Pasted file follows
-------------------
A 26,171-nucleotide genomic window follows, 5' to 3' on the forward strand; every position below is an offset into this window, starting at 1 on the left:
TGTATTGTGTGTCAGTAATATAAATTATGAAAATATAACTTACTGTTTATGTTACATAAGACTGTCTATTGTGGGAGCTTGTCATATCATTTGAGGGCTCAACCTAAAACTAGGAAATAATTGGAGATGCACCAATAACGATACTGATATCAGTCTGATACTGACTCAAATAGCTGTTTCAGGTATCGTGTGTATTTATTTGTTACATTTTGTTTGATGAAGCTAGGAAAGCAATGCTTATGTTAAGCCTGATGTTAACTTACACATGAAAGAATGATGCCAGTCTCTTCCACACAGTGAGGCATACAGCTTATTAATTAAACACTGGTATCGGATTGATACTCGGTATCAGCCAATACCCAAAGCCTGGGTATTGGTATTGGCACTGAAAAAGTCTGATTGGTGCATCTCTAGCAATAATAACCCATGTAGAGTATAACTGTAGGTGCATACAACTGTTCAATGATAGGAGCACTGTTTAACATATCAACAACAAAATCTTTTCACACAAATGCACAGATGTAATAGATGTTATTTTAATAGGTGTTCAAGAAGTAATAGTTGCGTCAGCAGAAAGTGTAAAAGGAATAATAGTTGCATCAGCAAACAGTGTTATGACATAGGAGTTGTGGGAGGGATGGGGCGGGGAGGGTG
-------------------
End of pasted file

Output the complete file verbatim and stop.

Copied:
A 26,171-nucleotide genomic window follows, 5' to 3' on the forward strand; every position below is an offset into this window, starting at 1 on the left:
TGTATTGTGTGTCAGTAATATAAATTATGAAAATATAACTTACTGTTTATGTTACATAAGACTGTCTATTGTGGGAGCTTGTCATATCATTTGAGGGCTCAACCTAAAACTAGGAAATAATTGGAGATGCACCAATAACGATACTGATATCAGTCTGATACTGACTCAAATAGCTGTTTCAGGTATCGTGTGTATTTATTTGTTACATTTTGTTTGATGAAGCTAGGAAAGCAATGCTTATGTTAAGCCTGATGTTAACTTACACATGAAAGAATGATGCCAGTCTCTTCCACACAGTGAGGCATACAGCTTATTAATTAAACACTGGTATCGGATTGATACTCGGTATCAGCCAATACCCAAAGCCTGGGTATTGGTATTGGCACTGAAAAAGTCTGATTGGTGCATCTCTAGCAATAATAACCCATGTAGAGTATAACTGTAGGTGCATACAACTGTTCAATGATAGGAGCACTGTTTAACATATCAACAACAAAATCTTTTCACACAAATGCACAGATGTAATAGATGTTATTTTAATAGGTGTTCAAGAAGTAATAGTTGCGTCAGCAGAAAGTGTAAAAGGAATAATAGTTGCATCAGCAAACAGTGTTATGACATAGGAGTTGTGGGAGGGATGGGGCGGGGAGGGTG